‘Glory and immortality to our righteous martyrs and greeting to the valiant women and men prisoners and speedy recovery to the wounded.
‘Victory is coming, God willing. God’s peace, mercy, and blessings be upon you,’ President Abbas concluded.
• Palestinian youth from Bilin ambushed an Israeli military jeep and drove it into a ditch overnight during a raid in the Ramallah-area village on Sunday.
Members of Bilin local committee said three Israeli military jeeps raided the village at 1.30am and broke into the home of mayor Basil Mansour who was not at home. The soldiers left a message threatening tough measures against the village if youths continue to target Israel’s separation wall.
Clashes broke out following the raid, with Israeli forces firing tear gas and rubber-coated steel bullets. Before the incursion, several youths had dug a ditch in a dirt road in the village and covered it in plastic.
During the raid, several youths distracted one of the jeeps and got it to follow them over the hole and fall into the ditch. Seven military vehicles arrived in the area to help pull the jeep out.
Elsewhere, Israel blocked Norwegian doctor Mads Gilbert from entering the country to access the Gaza Strip, but denied on Monday it had imposed a lifelong ban on the outspoken medic.
‘He has been banned from entering Israel,’ said foreign ministry spokesman Paul Hirschson, categorically denying media reports that Gilbert had been blocked from entering Gaza.
Access to the Gaza Strip, – under an Israeli blockade since 2006 – is possible only through the Erez crossing from Israel, or the Rafah terminal on the Egyptian border.
But Rafah has been blocked by Cairo since a deadly suicide bombing in the northern Sinai on October 24, leaving Erez as the only point of entry to the Palestinian territory.
The trauma specialist – who has worked in the Palestinian territories for three decades – accused Israeli authorities of backtracking on Norway to reconsider the ban.
‘They have a little trouble explaining if I’m banned from Gaza or Israel,’ Gilbert said, adding that he was allowed into Israel in October but denied entry to Gaza by Israeli soldiers and later informed that the ban was ‘infinite’.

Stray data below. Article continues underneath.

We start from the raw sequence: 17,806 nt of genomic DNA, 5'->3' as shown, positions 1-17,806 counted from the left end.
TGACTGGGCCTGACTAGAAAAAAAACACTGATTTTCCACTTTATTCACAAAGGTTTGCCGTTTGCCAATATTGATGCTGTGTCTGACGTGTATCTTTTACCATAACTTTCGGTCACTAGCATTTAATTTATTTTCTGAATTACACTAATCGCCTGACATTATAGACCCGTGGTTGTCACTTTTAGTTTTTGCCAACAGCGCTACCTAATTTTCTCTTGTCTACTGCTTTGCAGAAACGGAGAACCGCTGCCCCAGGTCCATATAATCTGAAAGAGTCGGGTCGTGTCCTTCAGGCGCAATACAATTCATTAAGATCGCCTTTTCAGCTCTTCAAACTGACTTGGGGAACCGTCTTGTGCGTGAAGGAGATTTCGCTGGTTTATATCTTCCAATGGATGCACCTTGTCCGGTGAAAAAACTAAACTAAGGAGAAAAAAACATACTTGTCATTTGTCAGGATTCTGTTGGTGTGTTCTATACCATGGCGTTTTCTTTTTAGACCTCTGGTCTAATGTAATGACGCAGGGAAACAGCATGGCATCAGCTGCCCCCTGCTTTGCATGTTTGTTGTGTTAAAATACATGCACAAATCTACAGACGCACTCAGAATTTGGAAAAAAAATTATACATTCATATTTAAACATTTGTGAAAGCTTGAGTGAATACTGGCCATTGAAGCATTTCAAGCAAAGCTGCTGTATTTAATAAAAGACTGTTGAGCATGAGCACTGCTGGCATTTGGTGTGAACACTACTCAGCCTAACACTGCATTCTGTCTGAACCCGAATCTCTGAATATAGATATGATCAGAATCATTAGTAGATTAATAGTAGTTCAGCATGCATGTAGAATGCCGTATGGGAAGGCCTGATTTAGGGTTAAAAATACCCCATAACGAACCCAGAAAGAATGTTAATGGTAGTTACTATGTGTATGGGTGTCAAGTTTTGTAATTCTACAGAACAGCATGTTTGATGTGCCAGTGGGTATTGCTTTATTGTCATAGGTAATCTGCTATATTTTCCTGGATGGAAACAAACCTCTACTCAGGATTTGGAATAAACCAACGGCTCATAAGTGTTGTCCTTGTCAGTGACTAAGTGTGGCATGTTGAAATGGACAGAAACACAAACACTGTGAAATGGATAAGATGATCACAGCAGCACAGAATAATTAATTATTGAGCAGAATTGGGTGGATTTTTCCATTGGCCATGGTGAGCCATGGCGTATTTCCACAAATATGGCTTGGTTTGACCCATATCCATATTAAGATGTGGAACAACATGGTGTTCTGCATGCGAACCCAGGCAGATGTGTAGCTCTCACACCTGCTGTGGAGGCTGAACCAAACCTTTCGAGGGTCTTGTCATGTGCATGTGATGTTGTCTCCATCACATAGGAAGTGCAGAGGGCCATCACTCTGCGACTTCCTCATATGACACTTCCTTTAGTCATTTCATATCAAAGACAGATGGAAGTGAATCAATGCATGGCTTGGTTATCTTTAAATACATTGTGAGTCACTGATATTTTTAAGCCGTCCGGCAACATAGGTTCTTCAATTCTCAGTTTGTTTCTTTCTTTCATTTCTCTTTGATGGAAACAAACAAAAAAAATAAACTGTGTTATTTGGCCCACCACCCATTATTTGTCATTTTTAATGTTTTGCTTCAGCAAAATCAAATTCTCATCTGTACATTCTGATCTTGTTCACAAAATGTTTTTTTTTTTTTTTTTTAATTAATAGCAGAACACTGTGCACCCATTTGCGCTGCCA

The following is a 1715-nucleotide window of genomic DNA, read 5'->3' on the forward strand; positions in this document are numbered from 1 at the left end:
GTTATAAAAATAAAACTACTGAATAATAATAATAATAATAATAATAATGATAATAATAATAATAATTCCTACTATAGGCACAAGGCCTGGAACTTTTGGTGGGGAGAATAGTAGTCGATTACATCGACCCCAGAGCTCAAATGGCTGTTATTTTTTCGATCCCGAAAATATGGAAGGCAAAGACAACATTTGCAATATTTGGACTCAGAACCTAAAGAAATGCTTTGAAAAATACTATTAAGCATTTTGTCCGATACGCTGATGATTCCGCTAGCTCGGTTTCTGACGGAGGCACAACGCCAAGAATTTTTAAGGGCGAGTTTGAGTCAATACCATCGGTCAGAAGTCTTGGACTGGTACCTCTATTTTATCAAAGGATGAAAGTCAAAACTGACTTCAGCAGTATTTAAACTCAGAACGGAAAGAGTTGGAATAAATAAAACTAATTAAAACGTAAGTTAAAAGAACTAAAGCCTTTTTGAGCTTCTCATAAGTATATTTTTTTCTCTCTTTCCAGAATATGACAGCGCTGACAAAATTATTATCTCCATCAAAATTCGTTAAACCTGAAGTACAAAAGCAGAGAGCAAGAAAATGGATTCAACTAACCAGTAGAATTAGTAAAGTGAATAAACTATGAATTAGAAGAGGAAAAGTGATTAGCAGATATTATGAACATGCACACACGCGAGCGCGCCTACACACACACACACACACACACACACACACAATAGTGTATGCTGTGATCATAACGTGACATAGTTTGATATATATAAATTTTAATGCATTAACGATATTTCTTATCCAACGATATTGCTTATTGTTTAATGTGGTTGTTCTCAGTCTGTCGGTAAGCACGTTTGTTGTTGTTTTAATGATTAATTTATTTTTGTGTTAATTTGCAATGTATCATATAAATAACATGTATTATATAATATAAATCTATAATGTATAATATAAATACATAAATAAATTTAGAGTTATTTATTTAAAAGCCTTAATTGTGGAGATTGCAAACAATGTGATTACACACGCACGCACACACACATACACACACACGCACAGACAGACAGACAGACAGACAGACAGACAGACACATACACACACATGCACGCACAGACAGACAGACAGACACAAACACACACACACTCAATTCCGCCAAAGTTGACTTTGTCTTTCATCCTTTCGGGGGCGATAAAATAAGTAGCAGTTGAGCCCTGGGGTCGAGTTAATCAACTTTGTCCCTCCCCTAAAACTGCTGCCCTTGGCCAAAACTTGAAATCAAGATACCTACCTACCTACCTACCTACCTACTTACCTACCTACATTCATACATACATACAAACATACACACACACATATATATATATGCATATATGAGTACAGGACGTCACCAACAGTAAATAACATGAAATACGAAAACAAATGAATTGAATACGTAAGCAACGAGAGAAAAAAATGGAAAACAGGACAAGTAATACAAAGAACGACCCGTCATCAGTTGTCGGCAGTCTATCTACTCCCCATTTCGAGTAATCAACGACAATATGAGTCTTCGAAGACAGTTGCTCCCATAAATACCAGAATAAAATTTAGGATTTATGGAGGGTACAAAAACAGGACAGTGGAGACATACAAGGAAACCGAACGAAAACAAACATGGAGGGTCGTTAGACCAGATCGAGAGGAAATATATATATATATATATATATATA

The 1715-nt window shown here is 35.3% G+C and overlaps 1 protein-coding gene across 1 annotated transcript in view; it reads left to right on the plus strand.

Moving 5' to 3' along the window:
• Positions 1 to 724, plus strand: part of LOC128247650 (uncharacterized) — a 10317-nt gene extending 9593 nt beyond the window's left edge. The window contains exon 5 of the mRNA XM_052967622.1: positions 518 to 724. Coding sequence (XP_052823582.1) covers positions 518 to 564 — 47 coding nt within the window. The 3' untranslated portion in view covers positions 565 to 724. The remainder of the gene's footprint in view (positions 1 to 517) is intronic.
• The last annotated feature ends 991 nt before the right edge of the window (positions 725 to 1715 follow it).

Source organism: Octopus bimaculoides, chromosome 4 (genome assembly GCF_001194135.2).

‘They keep changing explanations all the time, so I think they are fairly pressurised by the reaction from the Norwegian government and from the international outcry over denying entry to a medical doctor just because he’s criticising Israel.’
Gilbert was one of two dozen European doctors who signed a letter published in The Lancet in July, several weeks into a deadly 50-day Israeli attack on Gaza’s tiny coastal strip. The letter described Israel’s Gaza bombardment as a ‘crime against humanity’.
The war, claimed the lives of around 2,200 Palestinians and 73 on the Israeli side. An Israeli foreign ministry spokesman said Gilbert was a ‘Jekyll and Hyde’ character who uses his medical status to attack Israel.
Gilbert replied that Israel was trying to cover up the effects of its ongoing blockade of Gaza and to stifle criticism. ‘I am a medical doctor who speaks up about the conditions of the Palestinian people which is my duty as a doctor,’ he said. This is not about me, they don’t want the world to see what’s going on.
‘If they feel threatened or attacked by the facts on the ground – the numbers of killed and injured civilians, the lack of water and supplies due to the siege, the bombing of hospitals and ambulances – then change that, don’t kill the messenger,’ he said.
Hirschson, at the Israeli foreign ministry, denied the ban was a punitive measure, saying it was ‘exclusively a result of security considerations’. He did not explain further.
Gilbert, who works at the University Hospital of North Norway’s Clinic of Emergency Medicine, also volunteered in Gaza City’s Shifa hospital during the 22-day war over New Year 2009 in which more than 1,440 Palestinians were killed.
Last week, Israel said it would not cooperate with a United Nations inquiry into this summer’s confrontation with Hamas, accusing it of ‘obsessive hostility against Israel’.